- Being compliant is hard work
- Many business owners & managers are forced to make decisions on what areas of the business receive resources and what don’t.
- Many companies acknowledge the importance of OHS but often don’t have the skills, expertise or time to manage the area sufficiently.
- Custodian Safety Services has the technical capabilities to assist with the management of OHS within organisations.
- Custodian Safety Services provide free company OHS assessments (Gap Analysis), absorb the cost of 1 hour no obligation consultations, have quick job turnaround and guarantee all of our work meets current legislation and standards.
- Custodian Safety Services have assisted companies in multiple industries to date that include commercial construction, rail, telecommunications & waste & recycling.
- Many companies have asked us to continue to develop there OHS systems which is always a good indicator of how successful our work has been.
- We will endeavour to develop the services offered and fee structure based on experiences and we will continue presents the services to companies who we feel would benefit most.
Step 1 – Find the Hazards
Start by talking. It’s a legal requirement that safety is discussed in workplaces, and you gain great insights into safety issues and solutions from your workers.
Regularly scheduled meetings, such as tool box talks, production meetings, team meetings are a great way of identifying safety issues.
Make a list of the possible hazards workers are exposed to on site.
Not all injuries are immediately obvious. Some are only discovered over time, such as illnesses caused by long-term exposure to certain chemicals so consider whether these are a hazard in your workplace.
Go through any injury records you have (if you don’t currently have a register of injuries start one now – it’s legally required that you keep one). You’ll be able to see if any problem areas exist, or if any patterns are emerging.
Step 2 – Assess the Risks
After you’ve made your list of possible hazards you need to make a judgment about the seriousness of each hazard, and decide which hazard requires the most urgent attention.
Take a close look at each item on your list. What is the possible outcome if things go wrong?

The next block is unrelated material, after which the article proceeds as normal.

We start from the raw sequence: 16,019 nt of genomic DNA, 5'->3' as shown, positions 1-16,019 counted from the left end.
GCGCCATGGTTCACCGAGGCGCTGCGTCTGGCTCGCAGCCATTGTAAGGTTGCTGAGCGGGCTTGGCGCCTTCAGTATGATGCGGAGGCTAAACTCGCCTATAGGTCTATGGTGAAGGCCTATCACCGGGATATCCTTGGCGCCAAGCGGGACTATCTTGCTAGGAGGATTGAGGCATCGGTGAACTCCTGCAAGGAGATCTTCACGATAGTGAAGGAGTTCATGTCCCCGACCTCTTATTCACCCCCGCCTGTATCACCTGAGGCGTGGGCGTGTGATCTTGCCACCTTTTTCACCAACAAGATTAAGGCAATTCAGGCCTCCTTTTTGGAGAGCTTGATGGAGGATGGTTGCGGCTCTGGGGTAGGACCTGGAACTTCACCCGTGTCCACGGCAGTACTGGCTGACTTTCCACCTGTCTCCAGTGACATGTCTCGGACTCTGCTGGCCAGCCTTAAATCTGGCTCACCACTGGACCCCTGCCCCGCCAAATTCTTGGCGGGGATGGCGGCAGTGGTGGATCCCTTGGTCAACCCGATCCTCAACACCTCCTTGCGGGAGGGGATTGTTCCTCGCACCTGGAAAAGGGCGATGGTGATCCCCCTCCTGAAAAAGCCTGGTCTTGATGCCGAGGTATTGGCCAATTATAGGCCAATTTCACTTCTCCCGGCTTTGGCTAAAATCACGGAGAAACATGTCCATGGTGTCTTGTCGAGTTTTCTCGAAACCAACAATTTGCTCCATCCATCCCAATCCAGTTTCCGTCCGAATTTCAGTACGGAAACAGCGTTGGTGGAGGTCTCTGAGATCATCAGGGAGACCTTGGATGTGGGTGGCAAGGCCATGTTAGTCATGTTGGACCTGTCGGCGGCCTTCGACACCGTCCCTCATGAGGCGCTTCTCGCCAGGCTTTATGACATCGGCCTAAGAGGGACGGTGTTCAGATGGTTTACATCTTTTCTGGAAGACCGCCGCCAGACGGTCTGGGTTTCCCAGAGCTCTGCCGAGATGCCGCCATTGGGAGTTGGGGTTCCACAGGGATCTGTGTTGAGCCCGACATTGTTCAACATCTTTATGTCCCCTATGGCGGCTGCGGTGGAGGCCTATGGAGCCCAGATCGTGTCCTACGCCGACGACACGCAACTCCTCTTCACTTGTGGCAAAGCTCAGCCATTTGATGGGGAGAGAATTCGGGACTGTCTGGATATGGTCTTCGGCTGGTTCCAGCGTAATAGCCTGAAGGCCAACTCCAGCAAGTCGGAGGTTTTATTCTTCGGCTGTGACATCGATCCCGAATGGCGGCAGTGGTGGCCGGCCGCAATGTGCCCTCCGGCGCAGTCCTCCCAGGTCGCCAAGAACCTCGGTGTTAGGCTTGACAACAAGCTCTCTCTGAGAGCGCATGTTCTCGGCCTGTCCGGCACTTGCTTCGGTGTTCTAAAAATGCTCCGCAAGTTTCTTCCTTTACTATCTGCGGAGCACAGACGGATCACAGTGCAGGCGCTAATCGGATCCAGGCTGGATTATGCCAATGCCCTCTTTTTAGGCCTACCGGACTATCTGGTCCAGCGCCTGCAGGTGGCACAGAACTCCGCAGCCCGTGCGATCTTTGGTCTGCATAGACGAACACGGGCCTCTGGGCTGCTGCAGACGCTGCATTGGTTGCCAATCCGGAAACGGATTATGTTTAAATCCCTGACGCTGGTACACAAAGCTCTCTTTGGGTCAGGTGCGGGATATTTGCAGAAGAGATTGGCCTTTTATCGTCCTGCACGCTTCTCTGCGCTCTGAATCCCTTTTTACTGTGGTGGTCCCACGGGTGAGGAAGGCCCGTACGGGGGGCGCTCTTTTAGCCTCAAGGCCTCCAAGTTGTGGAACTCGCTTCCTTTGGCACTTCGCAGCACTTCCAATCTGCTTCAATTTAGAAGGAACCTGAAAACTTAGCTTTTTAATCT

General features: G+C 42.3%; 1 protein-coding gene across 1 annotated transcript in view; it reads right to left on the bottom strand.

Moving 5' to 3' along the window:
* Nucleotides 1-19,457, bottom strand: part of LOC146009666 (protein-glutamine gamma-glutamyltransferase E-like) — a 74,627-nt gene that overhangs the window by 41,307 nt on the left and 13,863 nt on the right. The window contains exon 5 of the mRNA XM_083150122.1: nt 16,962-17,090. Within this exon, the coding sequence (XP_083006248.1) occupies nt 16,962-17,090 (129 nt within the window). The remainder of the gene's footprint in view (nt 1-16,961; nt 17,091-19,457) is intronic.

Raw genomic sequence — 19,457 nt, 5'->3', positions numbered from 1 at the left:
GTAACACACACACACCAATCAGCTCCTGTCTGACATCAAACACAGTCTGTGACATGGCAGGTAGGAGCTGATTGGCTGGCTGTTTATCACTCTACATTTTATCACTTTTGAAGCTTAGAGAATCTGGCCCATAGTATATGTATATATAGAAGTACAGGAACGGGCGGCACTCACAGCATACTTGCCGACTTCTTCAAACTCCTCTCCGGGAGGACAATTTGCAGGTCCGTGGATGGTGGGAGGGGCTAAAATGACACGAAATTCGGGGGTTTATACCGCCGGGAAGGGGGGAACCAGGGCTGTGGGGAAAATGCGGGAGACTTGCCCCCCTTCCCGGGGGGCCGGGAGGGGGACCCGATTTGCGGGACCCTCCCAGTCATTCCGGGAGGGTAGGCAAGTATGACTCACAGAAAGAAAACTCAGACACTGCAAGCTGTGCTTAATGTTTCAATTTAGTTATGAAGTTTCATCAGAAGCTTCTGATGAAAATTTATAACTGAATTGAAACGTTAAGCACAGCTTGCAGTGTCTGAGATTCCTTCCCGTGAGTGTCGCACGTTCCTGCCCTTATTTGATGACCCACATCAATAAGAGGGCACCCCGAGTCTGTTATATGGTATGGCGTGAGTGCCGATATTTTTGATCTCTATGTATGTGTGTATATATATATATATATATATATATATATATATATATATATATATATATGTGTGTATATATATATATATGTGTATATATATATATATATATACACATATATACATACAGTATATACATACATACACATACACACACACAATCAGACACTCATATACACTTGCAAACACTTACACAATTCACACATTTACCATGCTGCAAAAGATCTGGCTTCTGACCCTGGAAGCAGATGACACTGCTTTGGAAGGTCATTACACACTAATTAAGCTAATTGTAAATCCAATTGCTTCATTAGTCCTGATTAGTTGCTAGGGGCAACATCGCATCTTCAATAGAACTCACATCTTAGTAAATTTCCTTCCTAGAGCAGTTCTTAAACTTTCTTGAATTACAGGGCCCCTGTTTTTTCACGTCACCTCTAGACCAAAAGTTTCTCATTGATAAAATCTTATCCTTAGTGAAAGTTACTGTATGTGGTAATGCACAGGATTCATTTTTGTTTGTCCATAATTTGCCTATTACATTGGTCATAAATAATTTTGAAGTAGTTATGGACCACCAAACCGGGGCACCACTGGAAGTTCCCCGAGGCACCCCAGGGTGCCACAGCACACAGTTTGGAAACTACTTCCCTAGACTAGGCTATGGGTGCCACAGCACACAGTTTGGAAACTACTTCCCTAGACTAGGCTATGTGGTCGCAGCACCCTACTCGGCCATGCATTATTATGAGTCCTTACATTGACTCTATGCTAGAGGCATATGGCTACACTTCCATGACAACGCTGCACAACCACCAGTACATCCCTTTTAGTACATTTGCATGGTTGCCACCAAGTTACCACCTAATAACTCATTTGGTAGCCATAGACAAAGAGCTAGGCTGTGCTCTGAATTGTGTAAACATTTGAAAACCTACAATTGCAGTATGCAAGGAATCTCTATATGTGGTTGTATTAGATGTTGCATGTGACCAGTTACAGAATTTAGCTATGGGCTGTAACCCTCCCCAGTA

Are we talking about scratches and bruises, or is there potential for someone to be seriously injured or even killed?
Is it an everyday thing, or something that only comes up now and then, giving you more time to find a solution? Are there things you can do right now, as a short term fix, while you work out a permanent solution?
Once you’ve worked out which hazards have the greatest potential to cause injury or disease, or are a risk to public safety, mark them as your high priority hazards. After that, rank them in priority order from highest to lowest.
Step 3 – Fix the Problems
When you’ve prioritised the hazards on your list, you need to start immediately on the most important step of all – fixing the problems.
Your first aim should be to totally remove the risk. For example, if the risk involves a hazardous chemical, try to find a safe alternative to the chemical. If there is a slipping or tripping hazard in your workplace, see if it can be removed.
If it’s not possible to totally remove a risk, you need to find ways to control it. You might have to alter the way certain jobs are done, change work procedures, or as a last resort provide protective equipment.
You’ll often find there are simple solutions to many of the hazards in your workplace. Most of them will be inexpensive, and some will cost nothing at all. Of course, sometimes there are no straightforward solutions.
There are a number of options you can take in that event:
Check Worksafe publications, alerts and guidance for your industry topics and see if there is a documented solution to the problem.
Talk to other businesses in your industry to see how they handled similar problems.
Seek assistance from the principal contractor on site on how to go about solving the issue (if applicable)
Seek professional advice from consultants or industry associations.
This article was taken in part from the Worksafe Victoria ‘Do Your Own Inspection’ webpage
Posted by Cathal Uniacke – firstname.lastname@example.org